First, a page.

As nuclear talks end in New York and prepare to move to Europe, Iran has pressed the issue of the removal of UN, European Union, and US sanctions.

Iran’s lead negotiator, Deputy Foreign Minister Abbas Araqchi (pictured), said that “all economic and political sanctions against Iran have to be lifted” on the day that Tehran and the 5+1 Powers (US, Britain, France, Russia, Germany, and China) reach a comprehensive agreement.

Iran and the US have fenced over the issue since a nuclear framework was announced on April 2, with a view to a resolution by a June 30 deadline. Iranian officials have called for the immediate, full removal of the sanctions. The US says lifting or suspension is linked to International Atomic Energy Agency verification of Iranian compliance with the terms of the agreement.

Both sides have signaled at least a small measure of flexibility in the last 10 days. President Obama has said that most sanctions can be removed on the day of signature, provided they can be re-imposed if Iran violates the deal. Iranian Foreign Minister Mohammad Javad Zarif has said that termination of sanctions is linked to verification, while declaring this can be accomplished “within a few days”.

Araqchi played down differences over another headline issue, the inspection of Iran’s nuclear facilities. Commenting on a remark by US Secretary of State John Kerry that the inspections will be long-term, he said this was “not odd”, as they were part of the regulations of the Nuclear Non-Proliferation Treaty.

Araqchi’s comments play down the recent tough remarks of Iranian officials ruling out unrestricted access to Tehran’s military sites. Those remarks are more for public consumption than a reflection of the talks: the 5+1 Powers’ focus is on inspection of nuclear facilities and uranium enrichment plants, while the guidelines for access to military sites are being left to discussions between the International Atomic Energy Agency and the Islamic Republic.

Since last Thursday, the Iranian delegation and the European Union’s deputy foreign policy head, Helga Schmid, have spent dozens of hours drafting the text of a final agreement. While expressing optimism, Araqchi and Zarif have both cautioned that the text will have gaps when it is presented to an Iran-5+1 meeting.

The discussions adjourn today, although experts from the two sides will stay in New York until Thursday. The negotiations will resume in Vienna next week.

Human Rights Activist Mohammadi Imprisoned After Denouncing Court as “Illegitimate”

Human rights activist Narges Mohammadi has been detained after she told a Revolutionary Court that it was illegitimate.

Mohammadi was summoned to appear on Sunday on charges of propaganda against the state, assembly and collusion against national security, and establishment of Step by Step to Stop Death Penalty group.

She said before the hearing, “I do not accept any of these charges. Even my presence at a gathering outside the Parliament to protest the acid attacks [against women in Isfahan] is reflected as ‘participation in riots’.”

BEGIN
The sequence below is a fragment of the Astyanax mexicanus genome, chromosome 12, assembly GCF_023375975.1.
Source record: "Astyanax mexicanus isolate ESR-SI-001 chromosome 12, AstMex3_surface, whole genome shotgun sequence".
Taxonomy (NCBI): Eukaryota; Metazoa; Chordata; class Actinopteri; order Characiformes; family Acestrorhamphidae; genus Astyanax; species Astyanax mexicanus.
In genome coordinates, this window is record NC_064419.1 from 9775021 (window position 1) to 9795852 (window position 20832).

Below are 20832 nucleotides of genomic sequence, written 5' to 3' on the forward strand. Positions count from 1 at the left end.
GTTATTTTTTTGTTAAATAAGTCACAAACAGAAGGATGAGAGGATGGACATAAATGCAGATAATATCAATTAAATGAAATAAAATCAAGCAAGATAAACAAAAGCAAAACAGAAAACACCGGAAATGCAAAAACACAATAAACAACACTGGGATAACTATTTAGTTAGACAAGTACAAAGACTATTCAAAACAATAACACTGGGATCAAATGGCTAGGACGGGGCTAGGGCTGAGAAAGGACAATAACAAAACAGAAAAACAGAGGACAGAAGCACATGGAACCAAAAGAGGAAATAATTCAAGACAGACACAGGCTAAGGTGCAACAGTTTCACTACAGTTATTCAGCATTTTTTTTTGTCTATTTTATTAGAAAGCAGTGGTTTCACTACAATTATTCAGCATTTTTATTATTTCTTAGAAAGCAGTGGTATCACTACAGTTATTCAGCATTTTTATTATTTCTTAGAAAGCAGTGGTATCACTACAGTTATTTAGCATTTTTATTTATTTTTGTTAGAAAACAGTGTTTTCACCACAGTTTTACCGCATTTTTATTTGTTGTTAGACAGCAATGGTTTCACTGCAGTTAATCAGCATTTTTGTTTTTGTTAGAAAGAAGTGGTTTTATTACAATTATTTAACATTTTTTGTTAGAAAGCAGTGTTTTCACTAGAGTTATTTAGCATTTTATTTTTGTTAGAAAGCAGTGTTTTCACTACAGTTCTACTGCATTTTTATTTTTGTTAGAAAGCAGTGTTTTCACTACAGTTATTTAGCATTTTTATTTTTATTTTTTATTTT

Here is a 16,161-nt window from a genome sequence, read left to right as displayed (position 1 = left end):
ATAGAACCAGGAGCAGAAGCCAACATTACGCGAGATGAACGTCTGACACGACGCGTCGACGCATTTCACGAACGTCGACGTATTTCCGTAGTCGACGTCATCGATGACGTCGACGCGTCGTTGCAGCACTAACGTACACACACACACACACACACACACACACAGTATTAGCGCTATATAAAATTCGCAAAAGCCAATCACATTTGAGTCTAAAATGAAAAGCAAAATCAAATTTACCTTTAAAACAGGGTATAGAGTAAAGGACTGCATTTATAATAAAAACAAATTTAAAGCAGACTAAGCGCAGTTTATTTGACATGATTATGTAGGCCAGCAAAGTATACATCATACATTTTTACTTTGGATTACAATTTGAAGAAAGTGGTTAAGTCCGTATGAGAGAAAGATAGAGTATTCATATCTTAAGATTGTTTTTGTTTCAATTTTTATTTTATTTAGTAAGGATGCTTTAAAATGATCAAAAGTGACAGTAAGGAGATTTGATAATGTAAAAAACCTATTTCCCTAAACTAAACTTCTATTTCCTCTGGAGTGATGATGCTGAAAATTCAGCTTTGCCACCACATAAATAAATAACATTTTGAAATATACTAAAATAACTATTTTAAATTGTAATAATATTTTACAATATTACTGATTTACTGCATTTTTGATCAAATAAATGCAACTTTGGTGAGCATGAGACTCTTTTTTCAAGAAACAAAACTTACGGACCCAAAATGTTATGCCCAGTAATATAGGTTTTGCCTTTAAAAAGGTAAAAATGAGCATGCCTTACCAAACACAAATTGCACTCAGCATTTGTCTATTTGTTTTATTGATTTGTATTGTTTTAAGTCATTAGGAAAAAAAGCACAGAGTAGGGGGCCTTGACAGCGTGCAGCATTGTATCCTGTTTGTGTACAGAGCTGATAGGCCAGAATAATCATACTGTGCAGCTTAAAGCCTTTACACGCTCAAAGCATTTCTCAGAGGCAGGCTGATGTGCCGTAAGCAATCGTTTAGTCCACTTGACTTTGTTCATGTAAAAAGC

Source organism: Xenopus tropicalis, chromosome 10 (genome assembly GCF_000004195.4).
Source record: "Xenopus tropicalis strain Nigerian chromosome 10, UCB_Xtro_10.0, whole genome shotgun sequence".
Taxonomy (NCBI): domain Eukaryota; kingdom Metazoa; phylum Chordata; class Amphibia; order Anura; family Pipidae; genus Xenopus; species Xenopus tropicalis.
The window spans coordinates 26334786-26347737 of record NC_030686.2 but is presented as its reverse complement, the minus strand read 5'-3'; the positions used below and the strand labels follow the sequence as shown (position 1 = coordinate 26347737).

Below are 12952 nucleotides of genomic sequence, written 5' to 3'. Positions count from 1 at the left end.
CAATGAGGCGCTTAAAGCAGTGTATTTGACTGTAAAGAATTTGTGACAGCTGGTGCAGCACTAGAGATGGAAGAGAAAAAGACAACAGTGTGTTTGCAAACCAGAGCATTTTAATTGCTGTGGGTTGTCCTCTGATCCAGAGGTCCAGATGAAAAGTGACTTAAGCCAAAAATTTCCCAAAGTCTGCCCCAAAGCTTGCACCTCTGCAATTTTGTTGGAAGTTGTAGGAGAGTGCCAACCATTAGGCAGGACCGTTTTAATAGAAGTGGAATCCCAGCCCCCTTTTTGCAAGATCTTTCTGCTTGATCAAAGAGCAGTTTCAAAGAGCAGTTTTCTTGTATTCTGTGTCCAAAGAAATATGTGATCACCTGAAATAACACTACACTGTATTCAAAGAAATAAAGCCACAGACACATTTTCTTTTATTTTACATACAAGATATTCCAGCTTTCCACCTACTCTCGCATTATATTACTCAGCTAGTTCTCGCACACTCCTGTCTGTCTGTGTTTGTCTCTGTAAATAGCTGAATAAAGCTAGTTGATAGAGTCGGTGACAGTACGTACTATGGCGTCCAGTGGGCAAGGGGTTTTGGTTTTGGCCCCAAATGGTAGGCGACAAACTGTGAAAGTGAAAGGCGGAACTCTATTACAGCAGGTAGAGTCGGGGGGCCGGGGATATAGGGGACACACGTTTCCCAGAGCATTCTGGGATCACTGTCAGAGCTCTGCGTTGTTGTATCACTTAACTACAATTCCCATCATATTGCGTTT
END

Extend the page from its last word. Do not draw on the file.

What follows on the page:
See Iran Daily, May 2: Civil Rights Activist Mohammadi Charged with “Crimes Against National Security”

On Monday, officers seized Mohammadi at her home.

The activist was arrested in 2009 and sentenced in October 2011 to 11 years in prison for assembly and collusion against national security, membership in the Center for Defenders of Human Rights, and propaganda against the state. The term was reduced by an appeals court to six years in prison.

Mohammadi was released on health grounds in 2013 on bail of 600 million Toman (approximately $200,000). However, authorities began to pressure her again after she was among women meeting European Union foreign policy chief head Catherine Ashton in Tehran in March 2014.

Wife of Detained Opposition Leader Karroubi: Rouhani Government “Shirking Responsibility”

Fatemeh Karroubi, the wife of detained opposition leader Mehdi Karroubi, has written a letter challenging the Rouhani Government’s “shirking of responsibility” over strict house arrests imposed in February 2011.

Karroubi and fellow Green Movement leaders Mir Hossein Mousavi and Zahra Rahnavard were seized as the regime feared a revival of the mass protests that had started after the disputed 2009 Presidential election. Fatemeh Karroubi was also held for several months.

Mehdi Karroubi and Mousavi were both candidates in the 2009 election “won” by Mahmoud Ahmadinejad.

Fatemeh Karroubi wrote to Intelligence Minister Mahmoud Alavi:

During the term of the former intelligence minister, there was an intermediary who could make decisions about the small daily matters or relay the decisions of his superiors. Now there is a complete shirking of responsibility and no effective intermediary to resolve the smallest matter.

During his Presidential campaign in 2013, Hassan Rouhani promised to end the house arrests. However, the move has been opposed by the Supreme Leader and the Supreme Council of National Security, and Rouhani has not spoken about the issue since soon after his inauguration, despite the efforts of a leading MP, Ali Motahari, for the end to the house arrests and a fair trial for Karroubi, Mousavi, and Rahnavard.